Central banks fill an important structural role in the world
financial systems as the final arbiters of monetary policy.
In essence, they control the amount of money available in an
economy, called liquidity, at any given time. They can control
liquidity in a number of ways; among them by controlling the
exchange rate of a currency, by buying and selling government
bonds, and by setting interest rates. Most central banks
currently pursue a set of policies
that emphasize maintaining a stable, low inflation rate, GDP growth
in a range that avoids inflationary pressure, and unemployment at a
high enough rate that businesses can hire new employees without
driving wages too high.
The tools used by central banks to control liquidity all work in
different ways. The first tool of the central bank, the one that
gets the most attention from the press and the public, is the
ability to set interest rates. In the United States it does
this by buying and selling government bonds on the open market.
When the Fed wants to lower interest rates
it buys Treasury bills--thus increasing the price and lowering
the interest rate. Conversely, when it wants to raise interest rates it
sells bonds, pushing the price down and increasing the yield. In
the US this works because the interest rate that large commercial
banks lend to each other at is tied to the current yield of the
The second tool of the central bank in its fight for economic
stability is its ability to control the foreign reserves of
a country. This allows it to exercise some control over the
value of the country's currency. It does this by buying and
selling the various currencies that it is holding as reserves.
If the Bank of Japan, for instance, wanted to devalue the
yen, it would start buying dollars on the currency market.
This would tend to drive the value of the dollar relative to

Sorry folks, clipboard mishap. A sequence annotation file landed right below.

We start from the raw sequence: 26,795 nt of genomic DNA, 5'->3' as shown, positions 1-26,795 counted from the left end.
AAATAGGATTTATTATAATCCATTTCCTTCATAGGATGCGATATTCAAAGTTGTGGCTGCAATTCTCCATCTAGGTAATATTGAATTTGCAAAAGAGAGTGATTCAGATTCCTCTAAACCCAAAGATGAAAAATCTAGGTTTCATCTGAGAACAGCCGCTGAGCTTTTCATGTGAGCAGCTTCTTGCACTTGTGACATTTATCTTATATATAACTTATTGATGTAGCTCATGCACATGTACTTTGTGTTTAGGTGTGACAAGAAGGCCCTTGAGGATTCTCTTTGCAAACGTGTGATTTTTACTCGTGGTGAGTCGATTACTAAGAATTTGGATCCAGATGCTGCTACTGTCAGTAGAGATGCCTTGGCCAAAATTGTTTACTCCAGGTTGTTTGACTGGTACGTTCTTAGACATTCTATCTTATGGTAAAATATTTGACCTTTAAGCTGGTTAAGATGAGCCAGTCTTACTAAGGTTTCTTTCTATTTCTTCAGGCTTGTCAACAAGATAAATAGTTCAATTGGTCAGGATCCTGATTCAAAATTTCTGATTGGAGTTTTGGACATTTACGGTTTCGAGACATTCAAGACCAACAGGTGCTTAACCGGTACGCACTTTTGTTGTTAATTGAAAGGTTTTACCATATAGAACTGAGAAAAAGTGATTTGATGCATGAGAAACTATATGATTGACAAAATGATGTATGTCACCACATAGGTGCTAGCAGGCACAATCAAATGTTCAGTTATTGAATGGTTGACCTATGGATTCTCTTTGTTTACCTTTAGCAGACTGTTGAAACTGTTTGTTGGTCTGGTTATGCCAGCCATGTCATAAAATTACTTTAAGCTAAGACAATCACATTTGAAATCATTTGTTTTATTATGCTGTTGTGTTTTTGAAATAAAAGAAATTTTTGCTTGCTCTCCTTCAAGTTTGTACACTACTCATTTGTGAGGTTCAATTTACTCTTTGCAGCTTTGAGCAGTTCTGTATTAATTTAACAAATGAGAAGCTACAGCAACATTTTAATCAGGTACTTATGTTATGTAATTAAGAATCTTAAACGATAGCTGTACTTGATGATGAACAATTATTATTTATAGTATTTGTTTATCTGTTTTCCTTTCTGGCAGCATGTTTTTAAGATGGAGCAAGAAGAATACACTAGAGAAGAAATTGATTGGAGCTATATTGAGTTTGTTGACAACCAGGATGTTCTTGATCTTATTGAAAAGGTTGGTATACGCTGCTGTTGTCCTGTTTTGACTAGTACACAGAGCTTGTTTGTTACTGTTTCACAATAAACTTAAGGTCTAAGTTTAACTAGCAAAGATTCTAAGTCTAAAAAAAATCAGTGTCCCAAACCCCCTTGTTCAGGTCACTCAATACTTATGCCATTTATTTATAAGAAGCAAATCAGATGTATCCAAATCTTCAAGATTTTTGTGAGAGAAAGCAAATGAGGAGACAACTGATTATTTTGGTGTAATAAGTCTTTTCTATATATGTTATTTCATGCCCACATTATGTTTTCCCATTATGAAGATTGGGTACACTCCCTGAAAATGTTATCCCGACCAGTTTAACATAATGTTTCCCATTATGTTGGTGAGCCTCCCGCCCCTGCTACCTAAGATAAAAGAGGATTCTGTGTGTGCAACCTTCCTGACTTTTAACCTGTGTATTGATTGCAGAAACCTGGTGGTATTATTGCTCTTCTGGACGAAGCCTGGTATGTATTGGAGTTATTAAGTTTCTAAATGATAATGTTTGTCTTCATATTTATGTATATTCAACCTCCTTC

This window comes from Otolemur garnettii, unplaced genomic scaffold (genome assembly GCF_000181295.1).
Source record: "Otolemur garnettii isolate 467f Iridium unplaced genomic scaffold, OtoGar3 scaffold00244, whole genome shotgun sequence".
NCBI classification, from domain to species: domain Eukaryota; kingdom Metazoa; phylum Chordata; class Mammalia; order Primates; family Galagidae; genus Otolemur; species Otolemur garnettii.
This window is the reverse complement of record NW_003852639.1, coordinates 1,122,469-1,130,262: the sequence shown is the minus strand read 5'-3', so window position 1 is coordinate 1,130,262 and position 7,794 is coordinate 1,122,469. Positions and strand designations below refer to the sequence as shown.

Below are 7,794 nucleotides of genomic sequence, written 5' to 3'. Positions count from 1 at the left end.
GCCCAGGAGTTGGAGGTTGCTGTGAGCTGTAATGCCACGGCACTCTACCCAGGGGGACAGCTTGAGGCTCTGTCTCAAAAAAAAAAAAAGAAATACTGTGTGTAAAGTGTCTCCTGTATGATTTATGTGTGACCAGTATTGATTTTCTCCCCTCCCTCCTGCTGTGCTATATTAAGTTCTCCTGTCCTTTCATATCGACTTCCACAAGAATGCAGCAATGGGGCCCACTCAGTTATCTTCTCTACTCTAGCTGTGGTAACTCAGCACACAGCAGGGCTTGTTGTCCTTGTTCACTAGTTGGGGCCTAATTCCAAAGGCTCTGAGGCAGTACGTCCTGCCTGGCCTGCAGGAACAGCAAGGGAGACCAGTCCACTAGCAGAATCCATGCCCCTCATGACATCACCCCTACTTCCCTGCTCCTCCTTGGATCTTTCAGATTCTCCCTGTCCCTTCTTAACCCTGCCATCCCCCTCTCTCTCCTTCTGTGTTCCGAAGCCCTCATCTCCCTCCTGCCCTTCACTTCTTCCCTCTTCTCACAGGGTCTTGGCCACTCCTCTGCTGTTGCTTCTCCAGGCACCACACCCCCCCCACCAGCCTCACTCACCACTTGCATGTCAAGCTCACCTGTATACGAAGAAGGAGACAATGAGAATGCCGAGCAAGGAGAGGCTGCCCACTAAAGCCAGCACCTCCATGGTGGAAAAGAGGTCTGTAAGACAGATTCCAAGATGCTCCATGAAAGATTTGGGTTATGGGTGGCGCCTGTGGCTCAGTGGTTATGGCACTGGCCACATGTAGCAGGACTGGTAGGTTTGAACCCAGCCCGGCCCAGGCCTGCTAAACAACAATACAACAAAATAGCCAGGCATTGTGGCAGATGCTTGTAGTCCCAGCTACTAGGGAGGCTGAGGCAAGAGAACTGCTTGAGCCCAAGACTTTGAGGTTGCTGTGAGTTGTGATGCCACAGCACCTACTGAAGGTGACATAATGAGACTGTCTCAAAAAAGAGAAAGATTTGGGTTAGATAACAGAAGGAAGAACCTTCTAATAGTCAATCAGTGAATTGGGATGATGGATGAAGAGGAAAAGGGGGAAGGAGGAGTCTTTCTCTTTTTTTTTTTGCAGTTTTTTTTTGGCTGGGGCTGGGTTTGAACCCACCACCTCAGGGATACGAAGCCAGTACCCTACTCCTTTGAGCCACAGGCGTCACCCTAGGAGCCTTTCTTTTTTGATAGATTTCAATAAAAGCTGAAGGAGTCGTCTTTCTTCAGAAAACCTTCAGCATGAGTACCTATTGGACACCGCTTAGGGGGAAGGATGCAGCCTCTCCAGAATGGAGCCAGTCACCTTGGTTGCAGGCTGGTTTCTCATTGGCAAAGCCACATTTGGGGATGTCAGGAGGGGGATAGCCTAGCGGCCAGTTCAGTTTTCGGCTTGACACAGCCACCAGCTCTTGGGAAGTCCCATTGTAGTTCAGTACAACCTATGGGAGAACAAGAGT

the yen up, making one dollar equal to a higher number of
yen. This would allow Japanese companies that export to the
US to do so more competitively because they'd be able to charge
fewer dollars while producing the same number of yen in profit.
There are serious risks to both managing an economy using exchange
rates and to maintaining a particular target exchange rate, as the
Bank of England discovered in 1992. Then, in an attempt to prop up the
value of the pound it lowered interest rates. An investor named George
Soros, however, continued to make enormous investments betting that the
pound would keep sliding. BoE tried to continue lowering rates, but this
triggered a further flight of capital from the pound to currencies that
provided higher yields which reinforced the pounds fall. On September
22, 1992 Soros broke the Bank of England which was forced to devalue
the pound, in the process losing billions of pounds worth of wealth. Soros' hedge fund made more than $1 billion.
Most central banks avoid overt currency manipulation as much as possible
now, although there are some exceptions (such as Argentina, whose currency
is pegged to the American dollar and whose government intervenes freely
to keep it that way).
The world's central banks:
List culled from several smaller, regional lists at the websites of the World Trade Organization
(http://www.wto.org/) and the World Bank (http://www.worldbank.org/).